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Criminal Justice, Education, Internet

Overview of state anti-bullying legislation and other related laws

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While youth bullying is as old as humankind, digital media have introduced new bullying practices and amplified the impacts. In response, schools and lawmakers have enacted a variety of preventative measures and punishments for offenders.

A 2012 working paper from Harvard’s Berkman Center for Internet & Society, “An Overview of State Anti-Bullying Legislation and Other Related Laws,” examines current laws as well as definitions of bullying, prevention strategies, and educational, social and legal responses in 48 states. The paper is part of the Center’s larger research effort around these issues, the Kinder & Braver World Project, done in partnership with the Born This Way Foundation.

Key findings include:

  • Definitions of bullying vary widely from state to state. A December 2011 Department of Education study referenced in the report notes that “some state laws focus on specific actions (e.g., physical, verbal or written), some focus on the intent or motivation of the aggressor, others focus on the degree and nature of harms that are inflicted on the victim, and many address multiple factors…. Minor language, omitted or inserted into laws, can significantly alter the way in which the behavior and circumstances are legally defined.”
  • Of the 38 states that have laws encompassing electronic or “cyberbullying” activity, 32 put such offenses under the broader category of bullying and six states define this type of offense separately.
  • Sixteen states acknowledge that bullies often target their victims based on “creed or religion, disability, gender or sex, nationality or national origin, race, and sexual orientation.” Each of the 16 employs a wide array of additional parameters, ranging from age and weight to socioeconomic status and “unfavorable discharge from military service.”
  • “Though historically, authority over youth bullying has fallen almost exclusively under the purview of school systems, legislation governing the consequences for bullying behavior reflects a recent trend toward treating the most serious forms of bullying as criminal conduct that should be handled through the criminal justice system.”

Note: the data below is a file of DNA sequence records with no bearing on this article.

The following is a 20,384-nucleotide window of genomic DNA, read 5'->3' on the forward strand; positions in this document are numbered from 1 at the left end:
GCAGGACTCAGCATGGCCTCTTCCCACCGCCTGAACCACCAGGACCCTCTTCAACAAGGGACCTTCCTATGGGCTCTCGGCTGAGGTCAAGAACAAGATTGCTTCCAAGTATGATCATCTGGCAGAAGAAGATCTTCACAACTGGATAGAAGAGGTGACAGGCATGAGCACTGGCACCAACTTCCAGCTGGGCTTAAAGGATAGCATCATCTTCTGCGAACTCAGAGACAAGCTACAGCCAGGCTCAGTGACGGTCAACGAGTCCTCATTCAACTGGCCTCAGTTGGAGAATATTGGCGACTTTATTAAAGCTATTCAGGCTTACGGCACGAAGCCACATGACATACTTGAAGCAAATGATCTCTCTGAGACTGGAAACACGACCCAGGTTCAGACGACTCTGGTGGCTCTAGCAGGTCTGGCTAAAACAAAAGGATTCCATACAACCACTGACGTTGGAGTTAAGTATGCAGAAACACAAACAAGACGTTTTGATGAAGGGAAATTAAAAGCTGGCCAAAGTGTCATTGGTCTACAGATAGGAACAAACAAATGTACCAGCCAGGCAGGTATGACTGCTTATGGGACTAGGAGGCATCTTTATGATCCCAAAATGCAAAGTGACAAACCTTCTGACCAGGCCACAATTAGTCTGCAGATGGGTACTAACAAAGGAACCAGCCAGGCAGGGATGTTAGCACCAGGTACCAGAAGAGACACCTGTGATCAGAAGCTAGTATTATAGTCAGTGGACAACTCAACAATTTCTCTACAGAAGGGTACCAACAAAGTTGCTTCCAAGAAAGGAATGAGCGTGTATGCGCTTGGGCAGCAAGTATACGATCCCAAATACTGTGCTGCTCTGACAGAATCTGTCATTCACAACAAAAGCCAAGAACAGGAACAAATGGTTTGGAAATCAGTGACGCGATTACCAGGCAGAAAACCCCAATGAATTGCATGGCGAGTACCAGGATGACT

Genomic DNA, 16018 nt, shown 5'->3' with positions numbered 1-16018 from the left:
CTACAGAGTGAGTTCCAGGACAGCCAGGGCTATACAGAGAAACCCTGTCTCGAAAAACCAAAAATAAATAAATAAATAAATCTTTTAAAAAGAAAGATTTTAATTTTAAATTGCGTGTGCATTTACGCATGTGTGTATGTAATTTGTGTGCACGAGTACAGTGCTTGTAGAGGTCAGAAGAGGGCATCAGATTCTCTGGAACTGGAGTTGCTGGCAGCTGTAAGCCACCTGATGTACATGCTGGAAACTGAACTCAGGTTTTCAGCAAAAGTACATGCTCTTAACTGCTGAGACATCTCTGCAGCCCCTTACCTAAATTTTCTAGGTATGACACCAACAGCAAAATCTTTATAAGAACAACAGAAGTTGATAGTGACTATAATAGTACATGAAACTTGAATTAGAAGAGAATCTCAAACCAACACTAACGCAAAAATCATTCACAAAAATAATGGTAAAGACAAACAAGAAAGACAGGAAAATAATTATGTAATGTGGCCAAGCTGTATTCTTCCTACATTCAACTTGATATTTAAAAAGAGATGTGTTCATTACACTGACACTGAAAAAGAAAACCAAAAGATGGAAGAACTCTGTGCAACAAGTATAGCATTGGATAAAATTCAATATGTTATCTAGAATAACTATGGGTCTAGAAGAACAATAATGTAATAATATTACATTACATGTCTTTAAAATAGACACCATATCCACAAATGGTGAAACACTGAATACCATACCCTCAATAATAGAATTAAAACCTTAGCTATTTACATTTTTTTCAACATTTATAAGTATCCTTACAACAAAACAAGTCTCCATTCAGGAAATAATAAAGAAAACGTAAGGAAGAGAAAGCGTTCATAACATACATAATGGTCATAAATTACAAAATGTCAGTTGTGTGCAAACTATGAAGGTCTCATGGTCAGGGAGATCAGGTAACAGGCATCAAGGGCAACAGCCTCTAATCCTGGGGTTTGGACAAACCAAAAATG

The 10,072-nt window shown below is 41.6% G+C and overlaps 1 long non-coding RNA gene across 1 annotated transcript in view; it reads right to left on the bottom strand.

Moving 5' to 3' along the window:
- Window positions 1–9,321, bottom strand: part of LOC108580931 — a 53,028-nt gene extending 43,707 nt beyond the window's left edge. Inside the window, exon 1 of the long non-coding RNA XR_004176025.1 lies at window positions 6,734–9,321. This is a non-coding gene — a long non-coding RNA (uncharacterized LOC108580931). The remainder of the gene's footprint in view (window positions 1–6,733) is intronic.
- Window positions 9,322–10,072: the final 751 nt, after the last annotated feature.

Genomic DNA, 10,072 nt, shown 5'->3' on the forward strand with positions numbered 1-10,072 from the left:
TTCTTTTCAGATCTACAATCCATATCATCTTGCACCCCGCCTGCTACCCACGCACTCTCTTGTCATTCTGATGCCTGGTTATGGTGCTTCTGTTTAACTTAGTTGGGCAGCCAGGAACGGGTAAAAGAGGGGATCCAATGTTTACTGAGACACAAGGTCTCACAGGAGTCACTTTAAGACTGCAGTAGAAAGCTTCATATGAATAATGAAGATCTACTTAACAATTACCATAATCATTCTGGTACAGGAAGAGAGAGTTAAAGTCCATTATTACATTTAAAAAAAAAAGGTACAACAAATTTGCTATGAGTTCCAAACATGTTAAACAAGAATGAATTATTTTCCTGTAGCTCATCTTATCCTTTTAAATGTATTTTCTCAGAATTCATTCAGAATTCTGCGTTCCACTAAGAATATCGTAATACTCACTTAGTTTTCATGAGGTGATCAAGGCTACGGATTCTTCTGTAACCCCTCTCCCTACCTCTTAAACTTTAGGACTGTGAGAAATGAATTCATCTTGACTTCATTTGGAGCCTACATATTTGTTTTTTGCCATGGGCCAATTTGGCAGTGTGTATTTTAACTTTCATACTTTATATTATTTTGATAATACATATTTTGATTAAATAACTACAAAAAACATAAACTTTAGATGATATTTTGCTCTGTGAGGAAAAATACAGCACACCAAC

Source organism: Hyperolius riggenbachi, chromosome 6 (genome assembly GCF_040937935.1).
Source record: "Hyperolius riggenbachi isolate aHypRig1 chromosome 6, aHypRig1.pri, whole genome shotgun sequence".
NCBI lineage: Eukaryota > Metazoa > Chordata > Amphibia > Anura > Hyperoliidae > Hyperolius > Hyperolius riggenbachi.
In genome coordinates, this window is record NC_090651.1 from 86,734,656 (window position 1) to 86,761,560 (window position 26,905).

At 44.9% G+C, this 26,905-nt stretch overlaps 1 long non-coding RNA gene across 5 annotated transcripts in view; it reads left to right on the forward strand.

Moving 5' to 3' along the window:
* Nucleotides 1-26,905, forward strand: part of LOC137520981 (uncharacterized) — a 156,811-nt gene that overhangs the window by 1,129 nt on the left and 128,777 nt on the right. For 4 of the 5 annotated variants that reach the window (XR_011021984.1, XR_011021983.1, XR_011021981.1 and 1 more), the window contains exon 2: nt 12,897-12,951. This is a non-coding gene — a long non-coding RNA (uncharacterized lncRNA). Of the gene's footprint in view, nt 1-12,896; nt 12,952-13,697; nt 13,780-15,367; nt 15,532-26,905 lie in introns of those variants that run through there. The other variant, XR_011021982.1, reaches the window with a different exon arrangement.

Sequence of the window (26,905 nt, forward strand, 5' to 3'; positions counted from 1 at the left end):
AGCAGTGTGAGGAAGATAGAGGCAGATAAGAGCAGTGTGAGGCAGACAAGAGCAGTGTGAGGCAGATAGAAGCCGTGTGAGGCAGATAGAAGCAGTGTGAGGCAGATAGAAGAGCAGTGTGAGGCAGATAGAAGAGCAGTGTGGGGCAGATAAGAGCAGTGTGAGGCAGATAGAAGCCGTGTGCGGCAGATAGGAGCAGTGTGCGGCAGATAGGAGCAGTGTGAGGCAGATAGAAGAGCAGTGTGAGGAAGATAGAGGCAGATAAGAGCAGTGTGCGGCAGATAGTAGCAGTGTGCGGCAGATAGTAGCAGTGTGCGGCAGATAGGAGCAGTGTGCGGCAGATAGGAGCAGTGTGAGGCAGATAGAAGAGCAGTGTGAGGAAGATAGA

• Laws in 40 of 48 states require some form of bullying education or prevention programs for students; laws in 8 states (Arizona, Hawaii, Idaho, Kentucky, Louisiana, Maine, Missouri and Wisconsin) do not require such programs.
  • Federal and state laws governing hate crimes may also be applicable to certain bullying behaviors such as “stalking, cyberstalking, obscene electronic communications, harassment, assault, battery, preventing or interfering with school attendance, criminal trespass [or] conversion of property.”
  • As of January 2012, South Dakota and Montana did not have any anti-bullying laws.

The researchers note that “legal responses and mandates can at their best only facilitate the harder non-legal work that schools must undertake to create a kinder, braver world.”

Tags: children, crime, inequality, bullying, youth

    Writer: | Last updated: March 7, 2012

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    Analysis assignments

    Read the issue-related New York Times op-ed "Bullying as True Drama."

    1. What key insights from the publication and op-ed should reporters be aware of as they cover youth bullying and harassment issues?

    Read the Harvard Berkman Center for Internet and Society working paper "Overview of State Anti-Bullying Legislation and Other Related Laws."

    1. Summarize the publication in fewer than 40 words.
    2. Compose two tweets -- character-constrained messages -- accurately conveying findings from the publication to a general audience.
    3. What are two facts/pieces of context that a reporter could use in a local story?
    4. What sorts of stories might be generated out of the angles covered in the publication?

    Newswriting assignments

    1. Write a lead (or headline or nut graph) based on the study.
    2. Spend 60 minutes exploring the issue by accessing sources of information other than the study. Write a lead (or headline or nut graph) based on the study but informed by the new information. Does the new information significantly change what one would write based on the study alone?
    3. Interview two sources with a stake in or knowledge of the issue. Be prepared to provide them with a short summary of the study in order to get their response to it. Write a 400-word article about the study incorporating material from the interviews.
    4. Spend additional time exploring the issue and then write a 1,200-word background article, focusing on major aspects of the issue.